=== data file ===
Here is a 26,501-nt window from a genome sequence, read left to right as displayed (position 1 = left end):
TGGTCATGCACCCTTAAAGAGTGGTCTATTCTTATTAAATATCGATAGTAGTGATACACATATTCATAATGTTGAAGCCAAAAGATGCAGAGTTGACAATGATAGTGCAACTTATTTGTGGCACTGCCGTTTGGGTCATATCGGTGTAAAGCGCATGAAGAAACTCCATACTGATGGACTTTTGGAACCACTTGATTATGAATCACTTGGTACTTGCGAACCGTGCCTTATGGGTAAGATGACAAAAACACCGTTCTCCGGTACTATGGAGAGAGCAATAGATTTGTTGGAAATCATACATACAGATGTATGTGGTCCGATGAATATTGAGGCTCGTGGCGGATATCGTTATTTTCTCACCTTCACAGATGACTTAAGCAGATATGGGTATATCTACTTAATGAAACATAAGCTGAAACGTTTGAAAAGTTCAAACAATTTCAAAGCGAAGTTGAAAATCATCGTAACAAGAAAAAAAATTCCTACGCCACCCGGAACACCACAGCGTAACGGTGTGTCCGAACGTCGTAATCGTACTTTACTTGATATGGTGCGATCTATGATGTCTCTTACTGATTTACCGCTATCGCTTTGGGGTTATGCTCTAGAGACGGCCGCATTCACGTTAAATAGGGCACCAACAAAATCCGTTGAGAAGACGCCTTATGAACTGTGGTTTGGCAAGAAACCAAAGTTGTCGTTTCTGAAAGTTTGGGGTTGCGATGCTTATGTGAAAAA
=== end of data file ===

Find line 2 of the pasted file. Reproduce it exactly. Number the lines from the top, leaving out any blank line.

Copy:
TGGTCATGCACCCTTAAAGAGTGGTCTATTCTTATTAAATATCGATAGTAGTGATACACATATTCATAATGTTGAAGCCAAAAGATGCAGAGTTGACAATGATAGTGCAACTTATTTGTGGCACTGCCGTTTGGGTCATATCGGTGTAAAGCGCATGAAGAAACTCCATACTGATGGACTTTTGGAACCACTTGATTATGAATCACTTGGTACTTGCGAACCGTGCCTTATGGGTAAGATGACAAAAACACCGTTCTCCGGTACTATGGAGAGAGCAATAGATTTGTTGGAAATCATACATACAGATGTATGTGGTCCGATGAATATTGAGGCTCGTGGCGGATATCGTTATTTTCTCACCTTCACAGATGACTTAAGCAGATATGGGTATATCTACTTAATGAAACATAAGCTGAAACGTTTGAAAAGTTCAAACAATTTCAAAGCGAAGTTGAAAATCATCGTAACAAGAAAAAAAATTCCTACGCCACCCGGAACACCACAGCGTAACGGTGTGTCCGAACGTCGTAATCGTACTTTACTTGATATGGTGCGATCTATGATGTCTCTTACTGATTTACCGCTATCGCTTTGGGGTTATGCTCTAGAGACGGCCGCATTCACGTTAAATAGGGCACCAACAAAATCCGTTGAGAAGACGCCTTATGAACTGTGGTTTGGCAAGAAACCAAAGTTGTCGTTTCTGAAAGTTTGGGGTTGCGATGCTTATGTGAAAAA